For well over a century, men have continuously joked that women are the absolute worst drivers. Yet, when Carl Benz invented the first automobile, it was his wife, Bertha, a daring woman with an enterprising spirit who ultimately showed the world how vital the invention was to everyday life.
Legend has it that a young Bertha Ringer came upon an entry in the family bible that her beloved father had written: “Unfortunately a girl again.” The discovery impacted her to the core. From that day forward, she was determined to show the world that the female sex was capable of extraordinary things.
In 1869, the fates aligned on a coach ride when Bertha’s path crossed with a penniless engineer, Carl Benz. The young woman from a wealthy family became mesmerized by the stranger’s explanation of his “horseless carriage” invention. Carl’s enthusiasm not only sparked Bertha’s mind but her heart as well. In defiance of her father, Bertha used part of her dowry to invest in her love’s failing construction company.
Shortly thereafter, Bertha ignored the warnings of her father and married Carl. Without hesitation, she left the comforts of an affluent lifestyle to support her new husband’s endeavors. And being the resourceful entrepreneur she was, Bertha invested the rest of her dowry into Carl’s company, Benz and Cie.
Established in 1883, the company’s mission was to create industrial engines and machines. From this humble beginning came the birth of the automobile…
Carl Benz started the development of his “horseless carriage” in 1885 with Bertha supporting him every step of the way. On January 29, 1886, he applied for a patent for his “vehicle powered by a gas engine”.
The first Benz Patented Motorwagen was a motor engine mounted on a three-wheeled chassis. The four-stroke engine powered the two back wheels, officially making this the world’s first car.
In the two years following the company’s first patent, the Motorwagen received more updates. A Model 2 was invented in 1887 and in 1888 the Motorwagen Model III made its debut. Unlike the first Motorwagen, the Model III featured two gears and had an impressive speed of ten miles per hour!
Unfortunately, the Motorwagen was unable to travel far distances without aid from engineers. Thus, the public saw Carl’s invention as just a novelty. Marketed by Benz & Cie as a wealthy luxury or a sideshow novelty only created greater sales barriers for the vehicle. The birth of the automobile seemed headed towards extinction with non-existent sales.
Carl’s faith in his invention may have taken a nosedive but, Bertha wasn’t agreeable with the public’s conclusion. She foresaw its true potential. Despite her husband’s objections, Bertha was determined to prove to the world how necessary the automobile was for progress. Shehad faith that Carl’s invention could replace the horse and carriage for traveling long distances but, she had to put that theory to the test.
On the morning of August 5, 1888, a determined Bertha and her two teenage sons set forth in the Model III to visit her mother on a 121-mile round trip. She “stole” her husband’s “driver’s license” along with the wagon. To ensure their plan stayed secret, Bertha and the boys pushed the car to the end of the driveway as to not awaken Carl when it started.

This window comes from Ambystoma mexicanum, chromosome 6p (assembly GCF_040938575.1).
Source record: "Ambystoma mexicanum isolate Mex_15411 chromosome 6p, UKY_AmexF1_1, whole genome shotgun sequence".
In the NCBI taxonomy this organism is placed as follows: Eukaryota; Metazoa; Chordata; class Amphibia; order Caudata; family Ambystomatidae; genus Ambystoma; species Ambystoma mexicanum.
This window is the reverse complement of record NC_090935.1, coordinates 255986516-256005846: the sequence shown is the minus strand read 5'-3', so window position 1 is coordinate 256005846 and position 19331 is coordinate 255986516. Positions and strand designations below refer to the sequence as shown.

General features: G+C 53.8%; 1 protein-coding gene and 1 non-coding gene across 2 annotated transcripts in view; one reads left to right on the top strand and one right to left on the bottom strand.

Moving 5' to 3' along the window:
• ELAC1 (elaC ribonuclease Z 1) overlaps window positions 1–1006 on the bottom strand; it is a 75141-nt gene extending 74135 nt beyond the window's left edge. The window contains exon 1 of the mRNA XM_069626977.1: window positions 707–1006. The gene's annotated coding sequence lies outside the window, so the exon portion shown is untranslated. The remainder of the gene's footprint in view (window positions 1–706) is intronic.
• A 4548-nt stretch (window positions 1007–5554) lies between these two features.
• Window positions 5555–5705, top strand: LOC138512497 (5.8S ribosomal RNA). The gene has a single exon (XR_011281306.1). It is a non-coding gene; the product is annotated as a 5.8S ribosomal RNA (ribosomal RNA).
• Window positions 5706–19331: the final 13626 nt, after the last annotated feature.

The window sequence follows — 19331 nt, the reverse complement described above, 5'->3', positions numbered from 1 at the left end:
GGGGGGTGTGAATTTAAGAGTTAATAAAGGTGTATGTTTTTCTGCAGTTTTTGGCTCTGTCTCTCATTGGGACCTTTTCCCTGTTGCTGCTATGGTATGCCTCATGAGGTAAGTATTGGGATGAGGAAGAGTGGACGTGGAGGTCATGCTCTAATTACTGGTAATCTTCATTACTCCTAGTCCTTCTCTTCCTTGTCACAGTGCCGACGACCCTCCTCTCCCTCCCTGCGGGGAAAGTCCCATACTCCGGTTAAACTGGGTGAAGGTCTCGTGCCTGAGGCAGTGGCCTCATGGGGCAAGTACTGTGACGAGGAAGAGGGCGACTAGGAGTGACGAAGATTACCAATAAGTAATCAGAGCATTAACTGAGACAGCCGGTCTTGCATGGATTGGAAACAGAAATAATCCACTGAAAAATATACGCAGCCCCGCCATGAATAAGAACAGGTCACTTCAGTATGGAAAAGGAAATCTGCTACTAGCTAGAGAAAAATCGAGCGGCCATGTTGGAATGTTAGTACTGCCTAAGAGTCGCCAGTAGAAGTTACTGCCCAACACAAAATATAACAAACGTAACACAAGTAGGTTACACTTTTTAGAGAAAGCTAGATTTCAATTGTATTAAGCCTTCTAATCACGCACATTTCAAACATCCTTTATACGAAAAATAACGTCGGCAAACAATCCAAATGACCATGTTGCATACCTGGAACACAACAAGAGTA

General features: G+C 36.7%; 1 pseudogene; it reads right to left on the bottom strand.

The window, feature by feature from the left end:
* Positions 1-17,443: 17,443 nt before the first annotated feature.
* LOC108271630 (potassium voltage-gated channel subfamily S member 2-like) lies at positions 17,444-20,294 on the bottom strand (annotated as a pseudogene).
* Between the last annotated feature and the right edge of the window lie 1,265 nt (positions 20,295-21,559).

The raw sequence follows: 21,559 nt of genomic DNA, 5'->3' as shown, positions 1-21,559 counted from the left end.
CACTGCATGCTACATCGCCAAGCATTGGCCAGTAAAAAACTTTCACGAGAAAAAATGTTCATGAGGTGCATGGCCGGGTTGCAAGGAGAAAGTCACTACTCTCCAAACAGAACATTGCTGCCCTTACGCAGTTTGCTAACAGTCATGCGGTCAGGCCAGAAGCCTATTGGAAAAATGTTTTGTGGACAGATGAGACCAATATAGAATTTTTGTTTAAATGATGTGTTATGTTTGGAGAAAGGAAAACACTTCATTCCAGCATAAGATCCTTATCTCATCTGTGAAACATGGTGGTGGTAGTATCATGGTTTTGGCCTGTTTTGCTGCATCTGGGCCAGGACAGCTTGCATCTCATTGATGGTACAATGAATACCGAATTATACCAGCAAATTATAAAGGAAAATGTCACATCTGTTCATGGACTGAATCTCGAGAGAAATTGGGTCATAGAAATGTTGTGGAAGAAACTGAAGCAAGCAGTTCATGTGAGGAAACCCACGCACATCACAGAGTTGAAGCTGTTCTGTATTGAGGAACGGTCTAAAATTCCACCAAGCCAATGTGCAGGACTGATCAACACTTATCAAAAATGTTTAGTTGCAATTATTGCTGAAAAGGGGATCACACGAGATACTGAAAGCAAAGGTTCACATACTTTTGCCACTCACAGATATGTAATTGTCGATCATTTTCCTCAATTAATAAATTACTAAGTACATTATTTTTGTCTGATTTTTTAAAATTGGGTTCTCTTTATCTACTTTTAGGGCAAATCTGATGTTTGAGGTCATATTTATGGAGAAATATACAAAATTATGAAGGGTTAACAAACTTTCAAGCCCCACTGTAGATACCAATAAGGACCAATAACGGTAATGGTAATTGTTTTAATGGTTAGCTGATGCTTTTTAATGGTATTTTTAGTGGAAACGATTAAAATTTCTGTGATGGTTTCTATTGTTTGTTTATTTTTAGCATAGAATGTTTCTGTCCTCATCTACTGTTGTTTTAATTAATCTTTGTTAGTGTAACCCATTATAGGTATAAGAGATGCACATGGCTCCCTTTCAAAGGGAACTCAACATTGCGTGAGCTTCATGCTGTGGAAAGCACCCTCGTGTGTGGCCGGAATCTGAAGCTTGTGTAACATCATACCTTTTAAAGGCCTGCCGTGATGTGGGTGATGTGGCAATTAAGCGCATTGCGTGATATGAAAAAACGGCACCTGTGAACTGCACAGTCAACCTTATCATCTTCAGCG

The drive was no easy feat. Tarmac surfaces (or tarmacadam roads) did not exist. Therefore, it was an incredibly uncomfortable ride. Plus, without road maps or GPS, Bertha had to navigate using memory, land markers and signs.
Another major hurdle to overcome was the non-existence of gas stations coupled with no fuel tank in the Model III’s design. The Motorwagen only had a four-liter supply for petrol in the carburetor which meant multiple fuel stops were unavoidable. Improvisation was a key requirement to complete the journey.
Bertha knew most pharmacists stocked Ligroin; a petroleum solvent used in many household products as a cleaning agent. Throughout the journey, she would buy out the ligroin or other petroleum-based goods at every pharmacy they came upon. To this day, the old pharmacy building in Wiesloch where her first purchase was made advertises itself as “The World’s First Fuel Station”.
Bertha’s incredible ingenuity went far beyond figuring out the fuel dilemma. With no engineers along for the ride, she had to become her own mechanic and problem-solver. Bertha used the tools she had at her disposal. A hat pin was used to unblock a fuel line and a garter became a make-shift insulator for a short-circuited exposed wire. She has also been credited for creating the first automobile brake pads after asking a cobbler to line the Motorwagen’s failing wooden breaks with strips of leather for greater friction.
To further test her tenacity, Bertha and her boys would stock up on water from town wells or roadside ditches to cool the evaporating cool engine. There were even times when all three of them had to push the Motorwagen up hills due to the two gears not giving the car enough momentum to climb them.
Despite all the impediments endured along the way, Bertha and the boys reached her mother’s house in just twelve hours from when their journey began – an unheard-of accomplishment for anything that wasn’t a horse or a train! Bertha had successfully proven to the world that her husband’s invention was in fact capable of travelling long distances as well as solidifying it as the future of travel.
Just remember, the next time you complain about “women drivers” that if it wasn’t for the first woman who test drove an automobile, you wouldn’t be behind the wheel at all.